Making a Timeline

Posted by admin on June 6, 2013

I don't remember where I got the idea to create a timeline for my son. I think it was born from all of those books on attachment, and the MAPP classes about Life books. I had the idea in my head for a long time before I was able to make it a reality. I wanted to sit down with my son and make the timeline together. He came to me at age 10 after 8 years with his bio parents and 2 years in foster care. I thought we should sit together and create the timeline out of all of the documents I have and all of the information in his brain.

I had that idea in my head for probably a year without acting on it-- we were struggling to get through every day life, and the idea of adding that kind of stress on top of it was too much.

And then one day, over a year ago, we had a Really. Bad. Day. The kind of day where we both ended up questioning how and why we became a family. And the next day- I had a meeting at his school. So as much as I wanted to just go to bed-- I really needed to pull out old files and review information to take to the meeting. And in the process- the timeline was born.

I used regular looseleaf, lined paper. I taped several sheets together so that there were no margins at the top or bottom. Every 12 lines I drew a thick black line with a sharpie, and labeled those lines his birthdays. In between his birthdays, I filled in everything that I knew. I included doctor's office visits, emergency room visits, CPS reports, a house fire, and every single move. For the time after he moved in with me, I filled in important events like weddings he attended, vacations he went on, the time he broke his wrist ice skating, Adoption Day, summer camp, etc.

At the bottom, I colored in the margin. From the day he was born until 4 months after his 8th birthday-- I colored in brown. That was the time he spent with his birth family. Then 2 lines are colored in red for foster family #1. Then 4 months in green with foster family #2, 5 months in purple with foster family #3, another full year in green back with foster family #2, and then finally his time with me-- in yellow. Yellow is my favorite color.

I was immediately struck by how small the yellow portion was in comparison to the rest.

That alone gave me an immediate visual reminder to be patient. There was maybe 3 feet of time before me, and only a foot of time since he knew me. No wonder he kept regressing to that time before. No wonder he still had trouble trusting me, no wonder he still behaved as if there would never be enough food or love or attention-- that was still 3/4 of his life!!!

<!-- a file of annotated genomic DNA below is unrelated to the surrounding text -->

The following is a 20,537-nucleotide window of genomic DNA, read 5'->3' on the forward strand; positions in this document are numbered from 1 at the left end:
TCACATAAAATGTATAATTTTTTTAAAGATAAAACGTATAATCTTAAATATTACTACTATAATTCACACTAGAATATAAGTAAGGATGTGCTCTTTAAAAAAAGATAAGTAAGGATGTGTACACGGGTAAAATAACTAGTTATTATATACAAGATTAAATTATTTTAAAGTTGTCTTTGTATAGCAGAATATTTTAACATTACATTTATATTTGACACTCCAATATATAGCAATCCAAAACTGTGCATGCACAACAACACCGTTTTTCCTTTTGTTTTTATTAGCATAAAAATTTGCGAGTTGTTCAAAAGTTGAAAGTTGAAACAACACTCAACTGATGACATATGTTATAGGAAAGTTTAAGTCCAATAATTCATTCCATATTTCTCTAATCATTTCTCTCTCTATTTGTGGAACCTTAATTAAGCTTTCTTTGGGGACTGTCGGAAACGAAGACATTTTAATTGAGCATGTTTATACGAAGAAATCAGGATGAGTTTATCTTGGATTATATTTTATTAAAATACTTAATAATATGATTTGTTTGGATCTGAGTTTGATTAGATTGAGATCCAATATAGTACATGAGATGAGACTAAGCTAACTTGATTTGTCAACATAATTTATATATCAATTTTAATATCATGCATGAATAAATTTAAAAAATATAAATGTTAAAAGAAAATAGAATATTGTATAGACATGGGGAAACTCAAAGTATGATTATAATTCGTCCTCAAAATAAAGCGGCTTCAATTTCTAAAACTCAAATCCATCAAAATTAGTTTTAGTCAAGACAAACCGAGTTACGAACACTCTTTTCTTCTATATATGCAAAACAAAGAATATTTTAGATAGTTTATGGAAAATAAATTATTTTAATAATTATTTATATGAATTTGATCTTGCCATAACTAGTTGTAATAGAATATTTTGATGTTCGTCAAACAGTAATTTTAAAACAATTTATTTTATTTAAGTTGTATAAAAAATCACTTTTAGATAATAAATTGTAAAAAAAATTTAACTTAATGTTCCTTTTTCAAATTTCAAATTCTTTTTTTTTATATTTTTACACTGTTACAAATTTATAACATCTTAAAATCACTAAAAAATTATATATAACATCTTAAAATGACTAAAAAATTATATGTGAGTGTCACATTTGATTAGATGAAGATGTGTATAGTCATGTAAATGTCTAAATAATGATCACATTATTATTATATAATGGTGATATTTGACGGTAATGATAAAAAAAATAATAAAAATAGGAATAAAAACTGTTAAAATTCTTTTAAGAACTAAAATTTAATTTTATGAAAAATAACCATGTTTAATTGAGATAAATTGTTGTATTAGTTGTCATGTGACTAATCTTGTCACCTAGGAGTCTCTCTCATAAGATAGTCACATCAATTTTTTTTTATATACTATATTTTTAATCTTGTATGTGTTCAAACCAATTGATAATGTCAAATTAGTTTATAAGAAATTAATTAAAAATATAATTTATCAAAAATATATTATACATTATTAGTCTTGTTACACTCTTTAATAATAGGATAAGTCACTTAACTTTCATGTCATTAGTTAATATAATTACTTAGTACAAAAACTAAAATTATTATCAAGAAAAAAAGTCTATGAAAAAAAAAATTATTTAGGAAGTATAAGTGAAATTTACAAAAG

The visual was HUGE for me.

Remember, I did all of this while he was asleep. When I was done, I marvelled at it, and then hung it on our dining room wall and went to bed.

The next day, I chose not to talk about it. He spent quite a while studying it, and I let him know I would answer any questions he had, or talk to him if he wanted me to. He told me I was very good at timelines, and left it at that.

That was over a year ago.

We have referred to it several times. Once, during a REALLY rough patch, we were able to look over at the timeline and say, "Hey, do you remember when you went into foster care for the first time? Because it was 6 years ago this week." He didn't really remember-- but he did know that his emotions that week were heightened beyond reason, and having a documented reason for that was very reassuring.

I have taken it down twice-- once to bring to the psychiatrist, and once when I was hosting a party at our house. Both times my son specifically asked me to hang it back up where it was before-- right in the middle of the dining room, where we all see it every day.

I have continued to update it with our current travels and life events, and I continue to color the bottom in yellow to represent his time with me. The yellow time is still much smaller than the rest of the time. That alone is a daily reminder to me of where this child came from and why he struggles so much to let me love him.


Overall, it has been one of the best therapeutic tools we have used-- not only for him, but for me and for everyone else we want to understand him. We have shared it with family members, his psychiatrist, and his in home service providers-- all of whom "know" his history-- but all of whom have benefited from seeing it in a visual way. The picture I am sharing is intentionally blurry, because there is a lot of very personal information shared-- but I hope it gives you the idea, and please feel free to send me a message if you have any questions about how this worked for us.

- Sarah M

Comments Welcome

Posted by Mary Themom on
I like this idea! I have a very detailed timeline for my kids (came to us at 11 and 13, now 18 and 19) that includes medications, moves, hospitalizations, school suspensions, birth of siblings, diagnoses... a VERY comprehensive document that takes up 65+ pages for each child (

However, we were just talking about this in therapy last week, that she needed a brief timeline (mostly moves which is ALOT!! because biomom was heavy on the flight part of fight/flight/freeze). I like this idea as a graphic way to present it to my daughter - especially the colors for who she lives with! She's now lived away from biofamily for 1/2 her lifetime and lived with us for only 1/3.

Posted by crystal Miller on
Incredible Idea!!!
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